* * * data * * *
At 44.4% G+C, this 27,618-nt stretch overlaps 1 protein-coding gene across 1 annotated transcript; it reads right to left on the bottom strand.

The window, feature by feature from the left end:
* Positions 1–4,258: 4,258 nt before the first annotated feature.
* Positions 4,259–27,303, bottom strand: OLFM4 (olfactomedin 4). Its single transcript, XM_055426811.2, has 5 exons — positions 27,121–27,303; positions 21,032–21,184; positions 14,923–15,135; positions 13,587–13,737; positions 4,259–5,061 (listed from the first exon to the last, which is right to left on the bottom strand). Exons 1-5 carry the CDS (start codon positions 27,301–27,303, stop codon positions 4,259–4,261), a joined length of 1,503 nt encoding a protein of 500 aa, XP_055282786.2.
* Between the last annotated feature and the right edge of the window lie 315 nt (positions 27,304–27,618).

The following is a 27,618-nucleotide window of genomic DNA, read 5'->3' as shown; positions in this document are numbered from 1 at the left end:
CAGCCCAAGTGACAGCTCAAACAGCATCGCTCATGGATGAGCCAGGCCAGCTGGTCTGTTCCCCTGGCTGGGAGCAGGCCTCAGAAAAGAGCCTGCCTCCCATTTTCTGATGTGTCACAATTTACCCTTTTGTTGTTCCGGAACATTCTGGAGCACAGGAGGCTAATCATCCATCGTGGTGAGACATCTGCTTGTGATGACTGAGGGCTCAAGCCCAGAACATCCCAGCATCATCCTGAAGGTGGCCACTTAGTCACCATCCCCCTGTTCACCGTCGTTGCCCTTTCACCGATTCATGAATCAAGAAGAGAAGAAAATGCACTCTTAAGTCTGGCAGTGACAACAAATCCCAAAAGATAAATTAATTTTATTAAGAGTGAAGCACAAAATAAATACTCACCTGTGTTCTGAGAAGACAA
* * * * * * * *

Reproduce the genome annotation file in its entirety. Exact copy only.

At 44.4% G+C, this 27,618-nt stretch overlaps 1 protein-coding gene across 1 annotated transcript; it reads right to left on the bottom strand.

The window, feature by feature from the left end:
* Positions 1–4,258: 4,258 nt before the first annotated feature.
* Positions 4,259–27,303, bottom strand: OLFM4 (olfactomedin 4). Its single transcript, XM_055426811.2, has 5 exons — positions 27,121–27,303; positions 21,032–21,184; positions 14,923–15,135; positions 13,587–13,737; positions 4,259–5,061 (listed from the first exon to the last, which is right to left on the bottom strand). Exons 1-5 carry the CDS (start codon positions 27,301–27,303, stop codon positions 4,259–4,261), a joined length of 1,503 nt encoding a protein of 500 aa, XP_055282786.2.
* Between the last annotated feature and the right edge of the window lie 315 nt (positions 27,304–27,618).

The following is a 27,618-nucleotide window of genomic DNA, read 5'->3' as shown; positions in this document are numbered from 1 at the left end:
CAGCCCAAGTGACAGCTCAAACAGCATCGCTCATGGATGAGCCAGGCCAGCTGGTCTGTTCCCCTGGCTGGGAGCAGGCCTCAGAAAAGAGCCTGCCTCCCATTTTCTGATGTGTCACAATTTACCCTTTTGTTGTTCCGGAACATTCTGGAGCACAGGAGGCTAATCATCCATCGTGGTGAGACATCTGCTTGTGATGACTGAGGGCTCAAGCCCAGAACATCCCAGCATCATCCTGAAGGTGGCCACTTAGTCACCATCCCCCTGTTCACCGTCGTTGCCCTTTCACCGATTCATGAATCAAGAAGAGAAGAAAATGCACTCTTAAGTCTGGCAGTGACAACAAATCCCAAAAGATAAATTAATTTTATTAAGAGTGAAGCACAAAATAAATACTCACCTGTGTTCTGAGAAGACAA